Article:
Although there is disdain in these passages for the students, Jonas, the creator, is guilty, too. As he walks through the city, he passes people in the streets and incorporates them mentally into his narrative; “[…] I could add their stories to my own basket of origins.” He uses Haitians, giving them “a mix of political persecution at the hands of one of the Docs and several large-scale natural disasters,” and Orthodox Jews who had “made their way here immediately after the end of the Cold War and never once looked back,” and Africans who, “despite the reports of torture and imprisonment on their asylum application forms, were here just because they wanted to have an easier time getting on with their business plans and dreams, and who could blame them?”
This process of embezzling human stories is how things got done at the refugee center, too. Bill, one of the “white middle-aged lawyers” who ran the place, told Jonas it was necessary to combine immigrant narratives:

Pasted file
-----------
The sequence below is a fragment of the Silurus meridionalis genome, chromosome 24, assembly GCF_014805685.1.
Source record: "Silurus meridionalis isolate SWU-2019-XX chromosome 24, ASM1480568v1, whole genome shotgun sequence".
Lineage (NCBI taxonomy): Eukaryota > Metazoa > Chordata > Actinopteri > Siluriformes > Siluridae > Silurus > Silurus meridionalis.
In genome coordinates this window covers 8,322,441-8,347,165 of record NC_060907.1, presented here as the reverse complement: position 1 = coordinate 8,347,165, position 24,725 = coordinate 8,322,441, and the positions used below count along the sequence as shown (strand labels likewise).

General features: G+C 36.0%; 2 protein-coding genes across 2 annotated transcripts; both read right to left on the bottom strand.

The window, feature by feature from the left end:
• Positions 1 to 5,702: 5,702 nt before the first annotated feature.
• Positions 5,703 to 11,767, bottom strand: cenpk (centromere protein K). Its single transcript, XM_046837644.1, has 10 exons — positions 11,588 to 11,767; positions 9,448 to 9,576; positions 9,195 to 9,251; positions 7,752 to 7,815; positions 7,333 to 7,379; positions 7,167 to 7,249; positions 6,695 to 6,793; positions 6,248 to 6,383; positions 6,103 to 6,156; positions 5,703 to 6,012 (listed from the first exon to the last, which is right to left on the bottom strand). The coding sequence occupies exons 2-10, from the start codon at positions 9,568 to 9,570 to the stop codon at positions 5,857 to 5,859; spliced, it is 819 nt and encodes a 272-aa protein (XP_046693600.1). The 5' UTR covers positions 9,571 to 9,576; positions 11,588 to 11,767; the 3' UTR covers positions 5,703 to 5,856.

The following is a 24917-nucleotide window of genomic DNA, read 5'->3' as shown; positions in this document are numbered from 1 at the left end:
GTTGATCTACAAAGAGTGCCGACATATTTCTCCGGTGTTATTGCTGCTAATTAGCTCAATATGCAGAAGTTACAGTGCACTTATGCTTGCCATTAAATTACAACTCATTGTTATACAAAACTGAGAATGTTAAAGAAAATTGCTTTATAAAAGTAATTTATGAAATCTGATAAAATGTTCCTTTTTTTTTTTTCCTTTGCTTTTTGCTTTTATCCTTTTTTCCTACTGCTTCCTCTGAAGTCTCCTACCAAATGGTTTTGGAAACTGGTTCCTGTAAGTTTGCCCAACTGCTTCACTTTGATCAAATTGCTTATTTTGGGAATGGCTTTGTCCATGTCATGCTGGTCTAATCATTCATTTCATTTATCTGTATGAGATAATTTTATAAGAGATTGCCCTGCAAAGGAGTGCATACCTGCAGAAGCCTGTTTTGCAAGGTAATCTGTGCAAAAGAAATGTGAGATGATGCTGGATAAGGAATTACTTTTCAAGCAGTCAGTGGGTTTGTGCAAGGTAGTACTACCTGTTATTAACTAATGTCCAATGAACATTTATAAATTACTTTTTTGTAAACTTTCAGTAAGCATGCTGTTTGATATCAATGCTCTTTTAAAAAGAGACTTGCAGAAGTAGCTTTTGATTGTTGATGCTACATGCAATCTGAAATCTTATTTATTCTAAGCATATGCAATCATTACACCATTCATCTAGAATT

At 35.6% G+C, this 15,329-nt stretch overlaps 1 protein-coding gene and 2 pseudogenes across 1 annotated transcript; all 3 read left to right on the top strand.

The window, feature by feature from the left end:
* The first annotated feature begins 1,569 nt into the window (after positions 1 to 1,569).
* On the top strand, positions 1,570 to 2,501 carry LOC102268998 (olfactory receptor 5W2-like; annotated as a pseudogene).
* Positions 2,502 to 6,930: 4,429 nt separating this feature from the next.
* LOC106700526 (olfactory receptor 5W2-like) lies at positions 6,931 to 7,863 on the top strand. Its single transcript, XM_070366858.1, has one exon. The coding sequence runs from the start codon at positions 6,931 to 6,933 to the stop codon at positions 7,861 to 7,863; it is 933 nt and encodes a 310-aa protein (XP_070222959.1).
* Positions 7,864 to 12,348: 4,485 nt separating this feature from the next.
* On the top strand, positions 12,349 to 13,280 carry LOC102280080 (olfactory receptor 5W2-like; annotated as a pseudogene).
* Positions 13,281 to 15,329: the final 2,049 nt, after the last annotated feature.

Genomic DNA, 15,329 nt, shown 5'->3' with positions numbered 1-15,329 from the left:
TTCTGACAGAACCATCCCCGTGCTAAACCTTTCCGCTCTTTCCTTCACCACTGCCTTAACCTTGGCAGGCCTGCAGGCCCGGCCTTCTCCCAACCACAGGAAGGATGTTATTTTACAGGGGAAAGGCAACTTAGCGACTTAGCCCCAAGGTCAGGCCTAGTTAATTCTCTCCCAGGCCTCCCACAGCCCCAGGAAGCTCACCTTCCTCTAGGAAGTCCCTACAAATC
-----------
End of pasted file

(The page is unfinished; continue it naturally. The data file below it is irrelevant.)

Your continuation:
At the end of the book, one passage seems to forgive (or surrender to) Jonas’s students for the way that they are, and maybe social discourse for the way that it is:
Both Jonas as narrator and Mengestu as author reach a level of obsession with storytelling that verges on addiction. Jonas has to walk off his high after the classroom episodes: “I knew after the first time I told my father’s story that it was important to come down from the almost delirious heights I had reached before returning home.” He wastes hours roaming aimlessly, and buys Angela gifts and makes up unlikely stories for her afterward — pages torn from any junkie’s handbook.